1 min read

The False Promise

The False Promise

Dan Willingham's The False Promise of Tech in Schools has a number of salient points, that it's useful to remind ourselves to pay attention too.

My thoughts then.

  1. Our gut feelings/intuition about what makes for useful learning experiences, have been skewed/led by the ed-tech memes that we've allowed to flow across education.

  2. Those same ed-tech memes have flowed into education by those who ultimately need to ensure they meet their sales targets.

  3. Not that there's anything wrong with that per se - just that we need to be OK and recognize that's why the ed-tech is there.

  4. It's not, despite all the lovely marketing words to the contrary, just "for the kids".

  5. Our ability to make decisions on our personal use of tech, doesn't automagically translate or scale into useful decisions about the use of tech in a classroom, a school, a district or indeed the entire education system.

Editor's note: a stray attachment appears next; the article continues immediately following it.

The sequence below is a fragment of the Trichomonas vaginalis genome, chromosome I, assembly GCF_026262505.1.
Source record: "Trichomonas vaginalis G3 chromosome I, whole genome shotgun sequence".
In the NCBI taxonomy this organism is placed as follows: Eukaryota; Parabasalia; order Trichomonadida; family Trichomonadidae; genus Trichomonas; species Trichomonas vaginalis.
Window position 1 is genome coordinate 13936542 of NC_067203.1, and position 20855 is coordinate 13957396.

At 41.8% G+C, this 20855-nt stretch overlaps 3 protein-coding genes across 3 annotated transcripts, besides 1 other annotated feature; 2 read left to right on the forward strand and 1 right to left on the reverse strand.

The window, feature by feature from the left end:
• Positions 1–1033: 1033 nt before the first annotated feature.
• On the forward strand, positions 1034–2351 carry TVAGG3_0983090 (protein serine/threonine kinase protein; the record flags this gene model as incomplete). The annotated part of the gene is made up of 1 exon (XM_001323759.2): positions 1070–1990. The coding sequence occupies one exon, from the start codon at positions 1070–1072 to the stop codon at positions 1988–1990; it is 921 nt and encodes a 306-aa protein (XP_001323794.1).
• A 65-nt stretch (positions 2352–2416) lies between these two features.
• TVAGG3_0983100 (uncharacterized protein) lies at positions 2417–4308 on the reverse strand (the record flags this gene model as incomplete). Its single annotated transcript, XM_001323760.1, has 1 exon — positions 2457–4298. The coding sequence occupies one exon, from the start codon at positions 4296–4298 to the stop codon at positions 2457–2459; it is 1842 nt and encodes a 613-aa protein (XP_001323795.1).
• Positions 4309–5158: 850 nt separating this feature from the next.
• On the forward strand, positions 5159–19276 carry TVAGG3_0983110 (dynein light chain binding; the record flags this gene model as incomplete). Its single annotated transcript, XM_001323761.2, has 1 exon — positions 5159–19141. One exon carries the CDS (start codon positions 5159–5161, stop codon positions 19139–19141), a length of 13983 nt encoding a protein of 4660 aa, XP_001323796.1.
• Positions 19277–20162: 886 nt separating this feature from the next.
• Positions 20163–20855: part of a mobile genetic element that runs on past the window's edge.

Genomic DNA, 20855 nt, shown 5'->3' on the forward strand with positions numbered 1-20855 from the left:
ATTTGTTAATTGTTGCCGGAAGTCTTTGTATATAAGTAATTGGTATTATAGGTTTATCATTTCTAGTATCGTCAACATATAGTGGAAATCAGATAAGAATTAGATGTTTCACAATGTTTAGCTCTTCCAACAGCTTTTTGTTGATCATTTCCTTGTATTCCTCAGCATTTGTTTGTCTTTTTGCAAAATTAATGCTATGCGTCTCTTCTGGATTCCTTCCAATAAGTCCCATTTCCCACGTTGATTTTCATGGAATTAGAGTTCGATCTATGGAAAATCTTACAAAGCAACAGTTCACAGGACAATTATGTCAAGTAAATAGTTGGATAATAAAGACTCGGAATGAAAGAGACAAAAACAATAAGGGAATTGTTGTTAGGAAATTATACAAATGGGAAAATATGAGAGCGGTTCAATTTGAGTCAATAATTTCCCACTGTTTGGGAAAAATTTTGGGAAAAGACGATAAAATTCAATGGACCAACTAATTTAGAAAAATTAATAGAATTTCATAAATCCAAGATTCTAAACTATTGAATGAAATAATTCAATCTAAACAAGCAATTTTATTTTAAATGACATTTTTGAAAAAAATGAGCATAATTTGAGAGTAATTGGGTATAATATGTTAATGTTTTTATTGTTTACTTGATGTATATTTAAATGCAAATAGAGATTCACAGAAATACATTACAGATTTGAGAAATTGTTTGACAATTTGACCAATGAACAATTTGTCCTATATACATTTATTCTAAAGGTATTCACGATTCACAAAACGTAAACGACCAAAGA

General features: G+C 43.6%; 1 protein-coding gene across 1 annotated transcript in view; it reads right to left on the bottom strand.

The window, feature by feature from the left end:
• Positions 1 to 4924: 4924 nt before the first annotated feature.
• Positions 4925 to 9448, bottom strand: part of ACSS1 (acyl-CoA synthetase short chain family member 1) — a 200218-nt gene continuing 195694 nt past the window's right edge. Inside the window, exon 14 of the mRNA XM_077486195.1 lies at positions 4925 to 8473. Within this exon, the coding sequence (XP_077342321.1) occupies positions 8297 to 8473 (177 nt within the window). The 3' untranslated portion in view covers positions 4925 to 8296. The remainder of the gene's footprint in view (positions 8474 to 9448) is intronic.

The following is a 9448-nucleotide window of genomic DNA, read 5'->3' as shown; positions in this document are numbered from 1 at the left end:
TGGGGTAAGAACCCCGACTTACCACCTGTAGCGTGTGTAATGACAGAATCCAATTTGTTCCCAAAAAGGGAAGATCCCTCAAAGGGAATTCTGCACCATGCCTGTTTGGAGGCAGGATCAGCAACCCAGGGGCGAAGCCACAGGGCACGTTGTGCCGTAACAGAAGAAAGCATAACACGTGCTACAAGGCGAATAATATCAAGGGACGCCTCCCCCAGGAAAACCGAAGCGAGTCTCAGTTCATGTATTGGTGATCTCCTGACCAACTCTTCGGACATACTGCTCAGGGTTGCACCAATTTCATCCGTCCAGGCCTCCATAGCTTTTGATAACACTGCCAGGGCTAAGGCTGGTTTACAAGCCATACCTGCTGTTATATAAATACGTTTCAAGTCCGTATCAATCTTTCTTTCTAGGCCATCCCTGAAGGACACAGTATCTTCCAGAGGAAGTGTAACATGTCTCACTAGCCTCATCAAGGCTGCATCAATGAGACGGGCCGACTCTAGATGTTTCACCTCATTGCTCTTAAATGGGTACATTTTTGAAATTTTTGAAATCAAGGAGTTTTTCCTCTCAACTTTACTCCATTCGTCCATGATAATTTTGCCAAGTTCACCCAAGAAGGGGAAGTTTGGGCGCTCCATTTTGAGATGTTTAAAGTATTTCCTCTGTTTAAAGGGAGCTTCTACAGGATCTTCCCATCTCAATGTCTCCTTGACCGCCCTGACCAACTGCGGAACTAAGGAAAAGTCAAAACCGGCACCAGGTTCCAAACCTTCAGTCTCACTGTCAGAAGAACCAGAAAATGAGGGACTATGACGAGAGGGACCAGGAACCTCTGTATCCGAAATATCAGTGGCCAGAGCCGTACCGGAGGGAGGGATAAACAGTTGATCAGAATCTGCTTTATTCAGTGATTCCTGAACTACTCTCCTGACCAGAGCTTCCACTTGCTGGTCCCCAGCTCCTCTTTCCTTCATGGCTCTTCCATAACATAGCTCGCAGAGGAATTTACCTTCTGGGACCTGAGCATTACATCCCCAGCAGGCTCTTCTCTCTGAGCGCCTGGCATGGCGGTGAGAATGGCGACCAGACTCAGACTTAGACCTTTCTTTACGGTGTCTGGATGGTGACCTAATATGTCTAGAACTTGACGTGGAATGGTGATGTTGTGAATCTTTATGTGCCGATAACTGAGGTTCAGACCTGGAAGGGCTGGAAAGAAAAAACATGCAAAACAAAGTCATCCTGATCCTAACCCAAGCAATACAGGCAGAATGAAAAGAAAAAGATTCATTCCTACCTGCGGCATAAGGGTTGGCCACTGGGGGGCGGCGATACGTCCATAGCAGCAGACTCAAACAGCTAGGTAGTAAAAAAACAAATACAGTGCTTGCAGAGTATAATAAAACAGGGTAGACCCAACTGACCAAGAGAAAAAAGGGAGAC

6. How we evaluate our decisions, regardless of how carefully we implement the ed-tech, needs to be completed with openness and humility - "and the courage to admit something isn’t working".

  7. In education we don't do point 6 well enough.

  8. Point 6 is really difficult for educational leaders in a high-stakes, high-cost environment, that's self-defined itself as "future-focused" - in a society and culture where "future-focused" sits upon us as a Jetsons vs Tesla vs Google wraparound reality, all embedded nicely in a Jony Ives designed blankscape.

  9. If we choose tools that don't appear like point 8 - are we still what we believe and say we are, are we still performing our duty of care for our students, and meeting the expectations of parents and communities?

  10. If we choose the tools of today, to meet the needs of those in front of us, are we still valid as schools, regardless of our ed-tech/future-focused appearances?

Creative Commons Licence
Continue by Tim Kong is licensed under a Creative Commons Attribution-ShareAlike 4.0 International License.